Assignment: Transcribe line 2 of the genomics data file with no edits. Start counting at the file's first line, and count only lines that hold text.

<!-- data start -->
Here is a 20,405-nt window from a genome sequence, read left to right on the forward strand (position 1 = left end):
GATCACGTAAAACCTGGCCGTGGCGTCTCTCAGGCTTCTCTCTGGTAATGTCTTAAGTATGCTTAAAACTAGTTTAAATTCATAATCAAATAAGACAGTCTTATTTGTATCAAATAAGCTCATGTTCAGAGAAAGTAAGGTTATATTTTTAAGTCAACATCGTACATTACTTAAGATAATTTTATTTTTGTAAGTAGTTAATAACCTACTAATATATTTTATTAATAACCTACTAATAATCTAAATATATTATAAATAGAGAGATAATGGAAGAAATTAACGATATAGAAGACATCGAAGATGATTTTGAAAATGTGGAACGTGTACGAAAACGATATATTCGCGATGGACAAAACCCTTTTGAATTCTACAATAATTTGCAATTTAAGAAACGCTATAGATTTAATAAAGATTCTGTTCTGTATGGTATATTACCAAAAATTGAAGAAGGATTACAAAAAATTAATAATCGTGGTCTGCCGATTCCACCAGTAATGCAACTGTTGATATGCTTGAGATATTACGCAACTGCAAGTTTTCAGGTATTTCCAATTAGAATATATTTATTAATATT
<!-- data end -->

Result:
GATCACGTAAAACCTGGCCGTGGCGTCTCTCAGGCTTCTCTCTGGTAATGTCTTAAGTATGCTTAAAACTAGTTTAAATTCATAATCAAATAAGACAGTCTTATTTGTATCAAATAAGCTCATGTTCAGAGAAAGTAAGGTTATATTTTTAAGTCAACATCGTACATTACTTAAGATAATTTTATTTTTGTAAGTAGTTAATAACCTACTAATATATTTTATTAATAACCTACTAATAATCTAAATATATTATAAATAGAGAGATAATGGAAGAAATTAACGATATAGAAGACATCGAAGATGATTTTGAAAATGTGGAACGTGTACGAAAACGATATATTCGCGATGGACAAAACCCTTTTGAATTCTACAATAATTTGCAATTTAAGAAACGCTATAGATTTAATAAAGATTCTGTTCTGTATGGTATATTACCAAAAATTGAAGAAGGATTACAAAAAATTAATAATCGTGGTCTGCCGATTCCACCAGTAATGCAACTGTTGATATGCTTGAGATATTACGCAACTGCAAGTTTTCAGGTATTTCCAATTAGAATATATTTATTAATATT